The attack by the New People’s Army on Mayor Ruth Guingona’s returning convoy last April, which killed two of her civilian aides and left her wounded, was only the most headline-grabbing act of violence of the election season. But there have been many other incidents, each one a dispiriting reminder that we are a long way off from true political maturity.
In the first week of May alone, a mayoral candidate in Tarlac was shot dead at close range, and the husband of a mayor seeking reelection was killed in Lemery, Iloilo.
Barangay Captain Rudy Abella, a former policeman, was gunned down at an election caucus in San Jose, Tarlac, by two men who later fled on motorcycles and were apparently helped by at least three lookouts. In the attack, a woman bystander was also wounded. Police investigators did not rule out a nonpolitical motive, pointing to Abella’s former career as a policeman. But his daughter, who has now replaced him as a candidate, said she believed the killing was election-related. “My father was a strong candidate, as people liked him,” she said.
About the same number of people was believed to have taken part in the Lemery ambush that killed John Apura, husband of Mayor Ligaya Apura, and his driver Rodel Lope. A companion was also wounded. Iloilo police did not rule out a political motive for the attack, although they noted that Apura was not a candidate. His widow, however, said the ambush was definitely election-related. “I may be the candidate but my husband was my main campaigner. He has no enemies,” she said.
Other acts of election-related violence have not resulted in deaths, but they have raised the political temperature in closely contested areas.
In Lamitan, Basilan, for example, four campaign workers of Mayor Roderick Furigay were wounded when what police investigators said was an improvised bomb was thrown at the reelectionist’s house.
In Manila, a campaign rally featuring deposed President Joseph Estrada, now a candidate for mayor, was disrupted by stone- and bottle-throwing. In all, three persons were injured. Estrada blamed his main competitor, Mayor Alfredo Lim. In response, Lim claimed that the fracas was actually staged by Estrada’s own men.
In Taguig City, campaign staff of mayoral candidate Rica Tiñga were apparently set upon by supporters of Mayor Lani Cayetano right in city hall; a total of 12 persons sustained various injuries.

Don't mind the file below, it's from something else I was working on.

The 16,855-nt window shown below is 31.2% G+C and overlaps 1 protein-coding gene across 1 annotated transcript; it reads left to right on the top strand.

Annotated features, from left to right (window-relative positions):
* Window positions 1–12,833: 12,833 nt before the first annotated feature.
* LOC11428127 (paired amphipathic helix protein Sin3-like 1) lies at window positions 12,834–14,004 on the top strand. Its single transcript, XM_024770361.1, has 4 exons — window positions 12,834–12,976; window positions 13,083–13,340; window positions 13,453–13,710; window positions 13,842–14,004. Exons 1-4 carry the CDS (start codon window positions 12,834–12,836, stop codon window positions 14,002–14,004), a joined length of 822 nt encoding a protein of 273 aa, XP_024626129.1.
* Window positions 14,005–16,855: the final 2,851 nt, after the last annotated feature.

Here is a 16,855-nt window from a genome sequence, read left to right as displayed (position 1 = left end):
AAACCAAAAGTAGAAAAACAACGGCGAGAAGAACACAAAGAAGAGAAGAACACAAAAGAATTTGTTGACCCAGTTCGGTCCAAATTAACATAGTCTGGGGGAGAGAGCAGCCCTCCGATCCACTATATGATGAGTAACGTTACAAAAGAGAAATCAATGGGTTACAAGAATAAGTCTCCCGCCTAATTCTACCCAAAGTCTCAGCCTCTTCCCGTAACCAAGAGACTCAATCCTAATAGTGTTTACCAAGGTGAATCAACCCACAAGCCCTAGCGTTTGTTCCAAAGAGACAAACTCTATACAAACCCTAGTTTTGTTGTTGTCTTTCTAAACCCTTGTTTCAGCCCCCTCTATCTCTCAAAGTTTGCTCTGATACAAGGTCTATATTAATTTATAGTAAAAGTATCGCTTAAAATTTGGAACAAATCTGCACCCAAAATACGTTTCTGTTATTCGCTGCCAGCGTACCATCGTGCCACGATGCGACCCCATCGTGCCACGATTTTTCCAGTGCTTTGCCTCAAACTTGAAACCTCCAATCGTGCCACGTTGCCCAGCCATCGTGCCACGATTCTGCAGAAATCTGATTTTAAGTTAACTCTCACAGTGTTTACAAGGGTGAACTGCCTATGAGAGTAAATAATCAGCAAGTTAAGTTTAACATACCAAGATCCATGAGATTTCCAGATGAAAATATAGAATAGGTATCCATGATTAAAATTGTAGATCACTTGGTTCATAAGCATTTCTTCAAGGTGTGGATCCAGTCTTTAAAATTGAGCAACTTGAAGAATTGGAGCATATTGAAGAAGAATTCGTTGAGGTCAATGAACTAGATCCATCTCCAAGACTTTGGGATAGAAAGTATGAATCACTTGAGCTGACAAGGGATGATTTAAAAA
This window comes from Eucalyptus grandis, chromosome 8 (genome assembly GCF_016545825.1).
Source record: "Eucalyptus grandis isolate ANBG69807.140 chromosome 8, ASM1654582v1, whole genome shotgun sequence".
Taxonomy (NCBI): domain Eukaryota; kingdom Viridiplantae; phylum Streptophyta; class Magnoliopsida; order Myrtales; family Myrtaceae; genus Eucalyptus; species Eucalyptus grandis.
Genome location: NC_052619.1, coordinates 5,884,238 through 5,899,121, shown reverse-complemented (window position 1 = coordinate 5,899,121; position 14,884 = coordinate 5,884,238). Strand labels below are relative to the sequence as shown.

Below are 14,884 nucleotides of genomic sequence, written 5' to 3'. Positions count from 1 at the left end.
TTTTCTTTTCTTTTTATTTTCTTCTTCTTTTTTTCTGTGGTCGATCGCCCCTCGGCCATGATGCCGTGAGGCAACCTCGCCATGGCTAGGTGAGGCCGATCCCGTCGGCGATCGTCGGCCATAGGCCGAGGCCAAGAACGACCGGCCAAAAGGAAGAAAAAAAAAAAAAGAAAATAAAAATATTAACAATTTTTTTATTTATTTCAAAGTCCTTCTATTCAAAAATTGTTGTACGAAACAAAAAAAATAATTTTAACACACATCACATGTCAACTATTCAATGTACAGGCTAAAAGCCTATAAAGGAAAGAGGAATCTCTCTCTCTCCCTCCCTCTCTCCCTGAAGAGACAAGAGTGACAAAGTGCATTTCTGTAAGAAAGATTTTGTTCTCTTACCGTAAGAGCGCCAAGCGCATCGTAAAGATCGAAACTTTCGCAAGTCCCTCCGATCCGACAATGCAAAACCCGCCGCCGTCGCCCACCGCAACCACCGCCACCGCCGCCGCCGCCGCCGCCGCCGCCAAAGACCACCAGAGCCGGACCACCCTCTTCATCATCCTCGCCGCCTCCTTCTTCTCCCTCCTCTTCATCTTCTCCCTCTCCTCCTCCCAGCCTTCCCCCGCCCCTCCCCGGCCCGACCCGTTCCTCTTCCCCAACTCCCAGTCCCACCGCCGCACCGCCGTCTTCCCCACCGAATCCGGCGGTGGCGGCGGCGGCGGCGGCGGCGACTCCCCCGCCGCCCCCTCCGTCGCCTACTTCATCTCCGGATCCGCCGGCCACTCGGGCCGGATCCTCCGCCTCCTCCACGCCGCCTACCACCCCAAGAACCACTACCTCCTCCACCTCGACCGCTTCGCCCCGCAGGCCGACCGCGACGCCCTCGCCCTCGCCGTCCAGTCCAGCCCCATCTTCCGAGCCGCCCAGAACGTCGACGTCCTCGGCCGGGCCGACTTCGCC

At a news briefing last week, the Philippine National Police disclosed that it had recorded 49 acts of election-related violence since January; 17 of these incidents took place in the 15 high-risk provinces (many of them perennial election “hot spots”): Abra, Pangasinan, Ilocos Sur, La Union, Cagayan, Pampanga, Nueva Ecija, Batangas, Cavite, Masbate, Samar, Misamis Occidental, Maguindanao, Lanao del Sur and Basilan.
The PNP listing cannot be exhaustive, since it does not take into account such nonviolent but still potentially risky conduct as that which marked the end of the mayoral debate in Cagayan de Oro City.
What explains this pattern of aggression?
One probable cause must be the zero-sum nature of many political contests, especially those involving executive positions such as city or town mayor. The loser usually spends the next three years in the political (sometimes even financial) wilderness, making a loss at the polls something to be avoided at all cost.
Another possible cause is the candidates’ own belligerent conduct. The violence that marred the Estrada rally is not completely surprising, for example, given the extremely hostile attitude the candidates have displayed toward each other.
A third possibility is structural: For both politician and voter alike, the vote is the be-all and end-all of politics. Capture of a political seat, in other words, is the only real purpose of politics.
There may be a fourth factor: Too many Filipinos think the threat of violence can be a source of humor. Consider Davao City’s resident tough guy, Rodrigo Duterte. At a campaign stop for senatorial candidates Francis Escudero and Grace Poe, with President Aquino’s actress-sister sharing the same stage, Duterte told voters in Davao’s Talomo district to vote for Senator Escudero: “Do you still want to live? Then make him No. 1.”
Who’s laughing now?